Levomepromazine 25mg and 50mg oral
- Drugs List
- Therapeutic Indications
- Precautions and Warnings
- Pregnancy and Lactation
- Side Effects
Oral formulations of high strength levomepromazine (25mg and 50mg).
Terminal disease (adjunctive therapy)
Adjunct therapy in the relief of pain and the accompanying distress in terminal illness.
Alternative treatment to chlorpromazine in schizophrenia especially when it is desirable to reduce psychomotor activity.
12.5mg to 50mg every 4 to 8 hours.
Initially up to 25mg to 50mg per day, usually in 3 divided doses. Gradually increased as required. The larger portion of the dose may be taken at bedtime.
Initially 100mg to 200mg per day, usually in 3 divided doses. Gradually increased to 1g daily if necessary. Dosage should be reduced in stable patients to an adequate maintenance level.
Total daily dose of 37.5mg should not be exceeded.
The average effective daily intake for a ten year old is 12.5mg to 25mg.
Patients with Renal Impairment
Alternative sources recommend starting with small doses in severe renal impairment due to increased cerebral sensitivity.
Long QT syndrome
Torsade de pointes
Precautions and Warnings
Family history of long QT syndrome
Predisposition to diabetes mellitus
Predisposition to epileptic disorder
Predisposition to prolongation of QT interval
Predisposition to venous thromboembolism
Risk of cerebrovascular accident
Glucose-galactose malabsorption syndrome
History of long QT syndrome
History of torsade de pointes
History of ventricular arrhythmias
Second degree atrioventricular block
Severe renal impairment
Third degree atrioventricular block
Correct electrolyte disorders before treatment
Advise ability to drive/operate machinery may be affected by side effects
May reduce seizure threshold
Some formulations contain lactose
Keep patient supine when receiving large initial doses
Perform ECG before and during treatment
Diabetic control may need adjustment
Monitor ECG prior to increasing dosage
Monitor patients at risk for signs & symptoms of venous thromboembolism
Monitor serum electrolytes
May cause postural hypotension especially in elderly
Predisposition QT prolongation: Counsel patient on symptoms of arrhythmias
Discontinue if Torsade de Pointes should occur during treatment
Advise patient to avoid alcohol during treatment
Male & female: May cause infertility
Female: Ensure adequate contraception during treatment
Levomepromazine is not recommended in ambulant patients over 50 years of age unless the risk of a hypotensive reaction has been assessed.
Cases of venous thromboembolism (VTE) have been reported with antipsychotic medication. All possible risk factors for VTE should be identified before and during treatment and preventative measures taken.
Pregnancy and Lactation
Levomepromazine is contraindicated during pregnancy.
The manufacturer does not recommend using levomepromazine during pregnancy or in women of childbearing potential not using contraception. At the time of writing there is no published information regarding the use of levomepromazine during pregnancy. Safety in pregnancy has not been established.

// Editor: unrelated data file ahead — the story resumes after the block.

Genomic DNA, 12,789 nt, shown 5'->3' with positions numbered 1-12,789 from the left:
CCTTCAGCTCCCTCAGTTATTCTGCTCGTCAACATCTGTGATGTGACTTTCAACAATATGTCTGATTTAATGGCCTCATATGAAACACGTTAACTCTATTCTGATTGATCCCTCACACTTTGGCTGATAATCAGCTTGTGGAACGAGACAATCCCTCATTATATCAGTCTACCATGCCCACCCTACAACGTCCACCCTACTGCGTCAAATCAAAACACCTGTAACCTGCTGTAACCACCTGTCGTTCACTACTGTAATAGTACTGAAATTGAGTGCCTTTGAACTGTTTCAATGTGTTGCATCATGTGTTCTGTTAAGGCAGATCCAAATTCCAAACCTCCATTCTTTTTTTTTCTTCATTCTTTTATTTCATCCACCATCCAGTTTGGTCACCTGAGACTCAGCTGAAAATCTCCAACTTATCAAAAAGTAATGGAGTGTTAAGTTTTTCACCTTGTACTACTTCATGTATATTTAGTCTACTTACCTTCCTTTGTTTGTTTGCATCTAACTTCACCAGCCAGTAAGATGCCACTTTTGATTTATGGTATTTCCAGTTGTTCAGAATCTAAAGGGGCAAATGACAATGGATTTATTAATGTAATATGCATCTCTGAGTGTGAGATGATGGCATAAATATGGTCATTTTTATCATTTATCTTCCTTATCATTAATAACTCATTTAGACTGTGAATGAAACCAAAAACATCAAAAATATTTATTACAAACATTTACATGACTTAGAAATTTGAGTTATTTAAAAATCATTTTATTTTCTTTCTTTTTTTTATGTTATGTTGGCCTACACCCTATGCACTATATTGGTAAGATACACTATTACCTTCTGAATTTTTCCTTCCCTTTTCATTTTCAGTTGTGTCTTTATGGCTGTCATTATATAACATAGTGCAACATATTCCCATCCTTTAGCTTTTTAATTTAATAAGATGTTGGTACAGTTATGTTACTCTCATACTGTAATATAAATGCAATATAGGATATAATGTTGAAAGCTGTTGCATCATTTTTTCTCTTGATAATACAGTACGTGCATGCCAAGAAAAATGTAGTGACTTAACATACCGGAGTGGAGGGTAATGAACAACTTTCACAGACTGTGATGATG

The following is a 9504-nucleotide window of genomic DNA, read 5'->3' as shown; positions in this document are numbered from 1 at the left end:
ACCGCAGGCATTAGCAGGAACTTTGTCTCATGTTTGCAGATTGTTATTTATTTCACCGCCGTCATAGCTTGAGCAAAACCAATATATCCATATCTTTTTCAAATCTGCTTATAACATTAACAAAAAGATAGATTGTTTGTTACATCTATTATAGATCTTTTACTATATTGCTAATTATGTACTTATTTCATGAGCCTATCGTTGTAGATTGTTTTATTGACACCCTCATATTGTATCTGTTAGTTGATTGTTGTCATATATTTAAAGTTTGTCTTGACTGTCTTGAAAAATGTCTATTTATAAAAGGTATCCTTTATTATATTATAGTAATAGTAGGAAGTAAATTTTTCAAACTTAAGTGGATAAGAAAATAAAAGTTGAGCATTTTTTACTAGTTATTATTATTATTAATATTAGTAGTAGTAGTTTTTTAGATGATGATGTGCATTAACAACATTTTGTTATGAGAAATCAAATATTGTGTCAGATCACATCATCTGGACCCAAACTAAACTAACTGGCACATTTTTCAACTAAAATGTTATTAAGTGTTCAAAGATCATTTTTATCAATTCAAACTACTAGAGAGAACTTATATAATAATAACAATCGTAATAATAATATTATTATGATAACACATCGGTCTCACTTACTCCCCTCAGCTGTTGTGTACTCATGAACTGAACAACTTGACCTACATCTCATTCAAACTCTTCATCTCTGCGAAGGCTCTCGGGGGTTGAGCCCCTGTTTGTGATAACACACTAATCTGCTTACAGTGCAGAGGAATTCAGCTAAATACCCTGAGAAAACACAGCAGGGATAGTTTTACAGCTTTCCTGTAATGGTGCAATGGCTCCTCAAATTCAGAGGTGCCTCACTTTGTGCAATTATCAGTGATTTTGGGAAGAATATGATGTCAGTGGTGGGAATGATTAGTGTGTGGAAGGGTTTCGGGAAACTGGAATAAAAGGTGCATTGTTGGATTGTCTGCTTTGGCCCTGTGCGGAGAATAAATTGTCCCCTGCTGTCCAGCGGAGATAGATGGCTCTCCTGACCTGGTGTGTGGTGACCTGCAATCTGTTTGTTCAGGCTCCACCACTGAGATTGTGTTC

Levomepromazine may cause dose-dependant withdrawal symptoms or transient extrapyramidal symptoms in neonates. There have been reports of agitation, hypertonia, hypotonia, tremor, somnolence, respiratory distress, or feeding disorder and newborns should be monitored carefully.
Levomepromazine is contraindicated during breastfeeding.
The manufacturer advises that the patient either discontinues levomepromazine or discontinues breastfeeding. Available data indicates that levomepromazine is excreted in human breast milk in low amounts. Effects on exposed infants are unknown.
Accelerated erythrocyte sedimentation
Acid/base balance disturbance
Cholestatic liver changes
Decreased glucose tolerance
Deep vein thrombosis (DVT)
Difficulty in micturition
Inappropriate secretion of antidiuretic hormone
Neuroleptic malignant syndrome
Precipitation of diabetes
Prolongation of QT interval
Sudden unexplained death
Torsades de pointes
It is strongly recommended that the UK National Poisons Information Service be consulted on cases of suspected or actual overdose where there is doubt over the degree of risk or about appropriate management.
The following number will direct the caller to the relevant local centre (0844) 892 0111
Information may be obtained if you have access to ToxBase the primary clinical toxicology database of the National Poisons Information Service. This is available via password on the internet ( www.toxbase.org ) or if this is unavailable at the backup site ( www.toxbasebackup.org ).
Last Full Review Date: January 2021
Summary of Product Characteristics: Levomepromazine Maleate 50mg Tablets. Morningside Healthcare Ltd. Revised July 2020.
Summary of Product Characteristics: Nozinan 25mg Tablets. Sanofi-Aventis. Revised November 2019.
The Renal Drug Handbook. Fifth Edition (2019) ed. Ashley, C. and Dunleavy, A. Radcliffe Publishing Ltd, London.
NICE Evidence Services Available at: www.nice.org.uk Last accessed: 14 January 2021.
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Medscape UK | Univadis prescription drug monographs & interactions are based on FDB Multilex Content
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